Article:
Never See His Kind Again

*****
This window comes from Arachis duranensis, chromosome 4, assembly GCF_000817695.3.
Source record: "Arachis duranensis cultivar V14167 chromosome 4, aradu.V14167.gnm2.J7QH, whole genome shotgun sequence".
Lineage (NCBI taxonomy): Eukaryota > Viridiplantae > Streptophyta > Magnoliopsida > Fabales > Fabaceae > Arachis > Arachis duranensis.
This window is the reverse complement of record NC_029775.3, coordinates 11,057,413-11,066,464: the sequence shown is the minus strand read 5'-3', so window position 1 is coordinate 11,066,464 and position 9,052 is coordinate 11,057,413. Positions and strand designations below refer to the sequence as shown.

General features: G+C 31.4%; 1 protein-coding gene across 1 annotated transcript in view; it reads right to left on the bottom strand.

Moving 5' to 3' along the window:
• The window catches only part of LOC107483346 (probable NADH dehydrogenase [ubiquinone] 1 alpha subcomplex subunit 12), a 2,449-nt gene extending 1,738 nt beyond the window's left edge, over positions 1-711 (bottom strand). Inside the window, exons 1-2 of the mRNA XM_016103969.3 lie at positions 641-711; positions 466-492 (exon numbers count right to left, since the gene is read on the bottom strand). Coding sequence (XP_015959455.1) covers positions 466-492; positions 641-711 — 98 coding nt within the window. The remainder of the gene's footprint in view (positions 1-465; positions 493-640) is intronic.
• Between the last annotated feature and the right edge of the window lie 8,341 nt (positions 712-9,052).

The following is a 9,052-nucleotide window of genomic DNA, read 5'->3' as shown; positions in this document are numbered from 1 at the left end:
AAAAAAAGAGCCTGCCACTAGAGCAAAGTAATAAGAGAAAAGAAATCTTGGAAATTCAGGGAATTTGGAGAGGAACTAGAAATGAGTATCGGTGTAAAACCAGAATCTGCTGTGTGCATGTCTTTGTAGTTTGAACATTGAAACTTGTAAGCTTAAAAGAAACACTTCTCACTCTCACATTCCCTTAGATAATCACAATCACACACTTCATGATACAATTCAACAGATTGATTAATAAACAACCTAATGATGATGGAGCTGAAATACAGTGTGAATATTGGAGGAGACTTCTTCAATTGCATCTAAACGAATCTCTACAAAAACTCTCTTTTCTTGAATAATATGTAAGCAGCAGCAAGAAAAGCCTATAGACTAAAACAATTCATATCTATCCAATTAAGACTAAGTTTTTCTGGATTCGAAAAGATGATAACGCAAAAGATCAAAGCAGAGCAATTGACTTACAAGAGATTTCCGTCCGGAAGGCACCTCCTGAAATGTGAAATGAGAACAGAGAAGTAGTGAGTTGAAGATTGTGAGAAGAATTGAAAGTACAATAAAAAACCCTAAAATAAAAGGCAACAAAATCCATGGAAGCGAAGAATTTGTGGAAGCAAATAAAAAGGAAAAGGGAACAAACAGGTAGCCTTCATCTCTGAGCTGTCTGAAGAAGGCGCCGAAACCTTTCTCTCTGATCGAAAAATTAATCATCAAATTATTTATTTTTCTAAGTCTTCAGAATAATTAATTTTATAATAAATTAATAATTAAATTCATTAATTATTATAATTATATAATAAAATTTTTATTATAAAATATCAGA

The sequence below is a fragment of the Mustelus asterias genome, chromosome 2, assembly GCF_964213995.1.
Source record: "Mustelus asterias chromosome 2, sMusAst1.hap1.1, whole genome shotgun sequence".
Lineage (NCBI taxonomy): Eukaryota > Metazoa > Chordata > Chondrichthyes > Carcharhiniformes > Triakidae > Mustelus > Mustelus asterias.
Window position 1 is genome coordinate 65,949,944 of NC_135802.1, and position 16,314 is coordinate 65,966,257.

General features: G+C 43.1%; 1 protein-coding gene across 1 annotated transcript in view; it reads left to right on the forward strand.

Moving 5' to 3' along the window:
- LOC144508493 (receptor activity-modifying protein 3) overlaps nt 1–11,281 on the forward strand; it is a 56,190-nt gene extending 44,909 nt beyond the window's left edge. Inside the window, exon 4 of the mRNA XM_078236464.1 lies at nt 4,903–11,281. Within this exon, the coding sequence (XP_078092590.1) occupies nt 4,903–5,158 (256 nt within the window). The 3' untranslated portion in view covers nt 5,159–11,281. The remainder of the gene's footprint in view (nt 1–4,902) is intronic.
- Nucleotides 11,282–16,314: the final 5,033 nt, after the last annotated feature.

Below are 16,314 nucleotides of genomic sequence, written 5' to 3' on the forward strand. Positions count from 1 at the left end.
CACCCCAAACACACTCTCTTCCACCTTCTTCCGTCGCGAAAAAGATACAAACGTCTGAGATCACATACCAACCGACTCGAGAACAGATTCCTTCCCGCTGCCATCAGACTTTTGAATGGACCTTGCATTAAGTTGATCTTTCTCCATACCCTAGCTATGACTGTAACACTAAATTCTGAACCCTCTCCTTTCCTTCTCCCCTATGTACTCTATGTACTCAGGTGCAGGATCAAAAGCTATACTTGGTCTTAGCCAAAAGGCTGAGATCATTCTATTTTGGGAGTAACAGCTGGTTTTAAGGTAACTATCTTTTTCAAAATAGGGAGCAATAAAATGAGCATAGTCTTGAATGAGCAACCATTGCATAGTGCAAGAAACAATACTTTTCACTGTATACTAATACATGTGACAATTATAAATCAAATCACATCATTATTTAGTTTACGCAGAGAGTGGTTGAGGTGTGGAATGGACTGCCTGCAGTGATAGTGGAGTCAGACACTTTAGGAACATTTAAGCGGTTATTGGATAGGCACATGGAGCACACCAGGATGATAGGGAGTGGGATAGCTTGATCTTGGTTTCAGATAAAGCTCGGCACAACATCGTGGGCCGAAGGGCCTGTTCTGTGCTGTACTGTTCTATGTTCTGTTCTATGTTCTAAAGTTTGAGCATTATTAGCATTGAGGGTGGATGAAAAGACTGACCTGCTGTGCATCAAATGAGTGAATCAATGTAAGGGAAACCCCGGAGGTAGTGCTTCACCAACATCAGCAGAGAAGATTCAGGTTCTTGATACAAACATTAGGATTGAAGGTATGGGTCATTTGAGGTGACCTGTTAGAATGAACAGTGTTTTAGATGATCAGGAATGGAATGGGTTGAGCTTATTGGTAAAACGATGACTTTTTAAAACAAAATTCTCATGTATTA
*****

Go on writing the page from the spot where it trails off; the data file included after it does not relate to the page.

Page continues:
My father, Sefton Sandford, died last November 11, which somehow appropriately was Veterans Day.  He was 87.  Any child’s judgment is apt to be subjective on these occasions, but I remain stubbornly of the opinion that he was a great man, and certainly one who answered Wordsworth’s question, “Who is the happy warrior?  Who is he / That every man in arms should wish to be?”  Having joined the Royal Navy as a 13-year-old cadet with no great advantage in life, he left it 40 years later as a much-decorated admiral.  To review his career as a whole is to enter a world it is difficult nowadays to imagine.  It is a world where patriotism, selfless dedication to a cause, devotion to duty, and service to one’s fellows had not been tainted by irony or satire.  These were the basic qualities my father embodied, and which he lived long enough to see fall out of fashion.  As it happens, I share in some small measure the consensus view that Britain was at one time all too deferential a society.  The country where I was a schoolboy 50 years ago may have been more secure and self-confident than it is now, but it was also a land of surly shopkeepers and grubby trains, and ill-kept little towns of the kind in which I grew up, whose names were synonyms for dullness and decorum—Guildford, Basingstoke, Worthing, Tunbridge Wells, Bedford, Portsmouth,...

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